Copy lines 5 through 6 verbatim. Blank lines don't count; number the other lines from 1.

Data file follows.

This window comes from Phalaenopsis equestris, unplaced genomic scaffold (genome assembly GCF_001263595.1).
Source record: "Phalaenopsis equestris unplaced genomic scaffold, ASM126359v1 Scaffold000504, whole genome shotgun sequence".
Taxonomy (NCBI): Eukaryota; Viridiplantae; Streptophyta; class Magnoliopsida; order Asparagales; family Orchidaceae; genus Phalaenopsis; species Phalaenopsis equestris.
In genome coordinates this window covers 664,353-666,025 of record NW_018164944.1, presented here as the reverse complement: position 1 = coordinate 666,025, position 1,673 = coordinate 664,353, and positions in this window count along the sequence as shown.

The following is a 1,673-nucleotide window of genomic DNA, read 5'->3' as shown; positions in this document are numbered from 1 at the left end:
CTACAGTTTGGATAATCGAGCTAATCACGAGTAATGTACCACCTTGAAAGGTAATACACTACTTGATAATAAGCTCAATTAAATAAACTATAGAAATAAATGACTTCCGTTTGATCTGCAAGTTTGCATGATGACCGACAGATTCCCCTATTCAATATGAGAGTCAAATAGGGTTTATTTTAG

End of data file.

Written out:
The following is a 1,673-nucleotide window of genomic DNA, read 5'->3' as shown; positions in this document are numbered from 1 at the left end:
CTACAGTTTGGATAATCGAGCTAATCACGAGTAATGTACCACCTTGAAAGGTAATACACTACTTGATAATAAGCTCAATTAAATAAACTATAGAAATAAATGACTTCCGTTTGATCTGCAAGTTTGCATGATGACCGACAGATTCCCCTATTCAATATGAGAGTCAAATAGGGTTTATTTTAG